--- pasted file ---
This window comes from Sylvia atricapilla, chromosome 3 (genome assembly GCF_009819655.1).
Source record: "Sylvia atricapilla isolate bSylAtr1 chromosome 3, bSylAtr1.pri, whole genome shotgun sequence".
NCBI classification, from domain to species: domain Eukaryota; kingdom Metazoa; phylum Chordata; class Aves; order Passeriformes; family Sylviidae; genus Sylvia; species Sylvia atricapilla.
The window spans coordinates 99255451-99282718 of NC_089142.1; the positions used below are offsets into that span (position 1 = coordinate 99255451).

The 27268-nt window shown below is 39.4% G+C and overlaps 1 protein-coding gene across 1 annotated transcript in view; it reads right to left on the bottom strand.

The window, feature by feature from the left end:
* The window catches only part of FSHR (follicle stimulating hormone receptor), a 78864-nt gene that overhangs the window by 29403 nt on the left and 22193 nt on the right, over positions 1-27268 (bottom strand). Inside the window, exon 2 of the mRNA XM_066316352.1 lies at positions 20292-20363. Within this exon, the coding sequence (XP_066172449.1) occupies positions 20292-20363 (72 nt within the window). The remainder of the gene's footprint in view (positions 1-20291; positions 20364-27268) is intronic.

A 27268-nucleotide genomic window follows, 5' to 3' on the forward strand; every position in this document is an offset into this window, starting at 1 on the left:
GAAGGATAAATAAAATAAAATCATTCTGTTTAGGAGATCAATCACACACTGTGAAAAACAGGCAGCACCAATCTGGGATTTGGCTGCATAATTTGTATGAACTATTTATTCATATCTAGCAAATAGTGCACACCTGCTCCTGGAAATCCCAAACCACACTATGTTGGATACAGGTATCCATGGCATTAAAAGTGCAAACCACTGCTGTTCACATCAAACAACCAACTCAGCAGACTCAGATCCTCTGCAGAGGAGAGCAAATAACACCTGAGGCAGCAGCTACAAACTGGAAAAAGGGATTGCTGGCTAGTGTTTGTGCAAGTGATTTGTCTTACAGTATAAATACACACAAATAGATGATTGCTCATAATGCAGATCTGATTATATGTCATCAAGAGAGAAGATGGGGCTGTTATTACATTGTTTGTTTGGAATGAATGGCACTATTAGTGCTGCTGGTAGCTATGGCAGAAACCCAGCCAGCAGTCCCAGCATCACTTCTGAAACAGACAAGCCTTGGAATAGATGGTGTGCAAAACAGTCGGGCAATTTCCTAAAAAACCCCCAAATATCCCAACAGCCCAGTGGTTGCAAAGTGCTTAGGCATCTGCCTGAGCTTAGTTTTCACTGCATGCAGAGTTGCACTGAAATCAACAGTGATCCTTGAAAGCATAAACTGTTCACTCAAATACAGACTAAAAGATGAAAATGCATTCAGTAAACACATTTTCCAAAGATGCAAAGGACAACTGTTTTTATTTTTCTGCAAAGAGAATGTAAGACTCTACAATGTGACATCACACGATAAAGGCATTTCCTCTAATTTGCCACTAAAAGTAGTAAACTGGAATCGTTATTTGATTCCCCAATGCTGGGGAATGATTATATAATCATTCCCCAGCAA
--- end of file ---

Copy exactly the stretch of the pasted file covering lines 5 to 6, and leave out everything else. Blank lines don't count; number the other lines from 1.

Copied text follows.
The 27268-nt window shown below is 39.4% G+C and overlaps 1 protein-coding gene across 1 annotated transcript in view; it reads right to left on the bottom strand.

The window, feature by feature from the left end: